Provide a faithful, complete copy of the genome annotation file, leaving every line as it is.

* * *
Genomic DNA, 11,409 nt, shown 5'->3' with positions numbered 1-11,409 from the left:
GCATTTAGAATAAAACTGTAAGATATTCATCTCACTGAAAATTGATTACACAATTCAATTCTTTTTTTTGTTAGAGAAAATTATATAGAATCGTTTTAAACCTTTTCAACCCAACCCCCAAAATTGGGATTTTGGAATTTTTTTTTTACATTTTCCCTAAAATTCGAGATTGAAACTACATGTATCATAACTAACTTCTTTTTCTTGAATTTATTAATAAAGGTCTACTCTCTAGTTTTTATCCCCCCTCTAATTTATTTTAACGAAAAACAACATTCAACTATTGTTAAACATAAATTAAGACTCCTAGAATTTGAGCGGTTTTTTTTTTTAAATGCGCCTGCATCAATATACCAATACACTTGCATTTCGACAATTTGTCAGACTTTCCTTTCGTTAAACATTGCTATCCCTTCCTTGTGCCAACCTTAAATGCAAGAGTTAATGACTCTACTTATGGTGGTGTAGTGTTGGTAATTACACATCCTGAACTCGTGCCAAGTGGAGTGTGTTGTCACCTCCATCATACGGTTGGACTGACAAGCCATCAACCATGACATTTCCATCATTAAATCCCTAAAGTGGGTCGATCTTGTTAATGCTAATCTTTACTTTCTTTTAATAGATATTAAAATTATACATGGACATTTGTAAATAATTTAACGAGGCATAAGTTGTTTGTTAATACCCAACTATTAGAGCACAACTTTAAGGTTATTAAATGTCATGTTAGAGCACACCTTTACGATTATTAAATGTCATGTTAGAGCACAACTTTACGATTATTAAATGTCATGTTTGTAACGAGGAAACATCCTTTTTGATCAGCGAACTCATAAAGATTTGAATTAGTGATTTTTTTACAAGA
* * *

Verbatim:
Genomic DNA, 11,409 nt, shown 5'->3' with positions numbered 1-11,409 from the left:
GCATTTAGAATAAAACTGTAAGATATTCATCTCACTGAAAATTGATTACACAATTCAATTCTTTTTTTTGTTAGAGAAAATTATATAGAATCGTTTTAAACCTTTTCAACCCAACCCCCAAAATTGGGATTTTGGAATTTTTTTTTTACATTTTCCCTAAAATTCGAGATTGAAACTACATGTATCATAACTAACTTCTTTTTCTTGAATTTATTAATAAAGGTCTACTCTCTAGTTTTTATCCCCCCTCTAATTTATTTTAACGAAAAACAACATTCAACTATTGTTAAACATAAATTAAGACTCCTAGAATTTGAGCGGTTTTTTTTTTTAAATGCGCCTGCATCAATATACCAATACACTTGCATTTCGACAATTTGTCAGACTTTCCTTTCGTTAAACATTGCTATCCCTTCCTTGTGCCAACCTTAAATGCAAGAGTTAATGACTCTACTTATGGTGGTGTAGTGTTGGTAATTACACATCCTGAACTCGTGCCAAGTGGAGTGTGTTGTCACCTCCATCATACGGTTGGACTGACAAGCCATCAACCATGACATTTCCATCATTAAATCCCTAAAGTGGGTCGATCTTGTTAATGCTAATCTTTACTTTCTTTTAATAGATATTAAAATTATACATGGACATTTGTAAATAATTTAACGAGGCATAAGTTGTTTGTTAATACCCAACTATTAGAGCACAACTTTAAGGTTATTAAATGTCATGTTAGAGCACACCTTTACGATTATTAAATGTCATGTTAGAGCACAACTTTACGATTATTAAATGTCATGTTTGTAACGAGGAAACATCCTTTTTGATCAGCGAACTCATAAAGATTTGAATTAGTGATTTTTTTACAAGA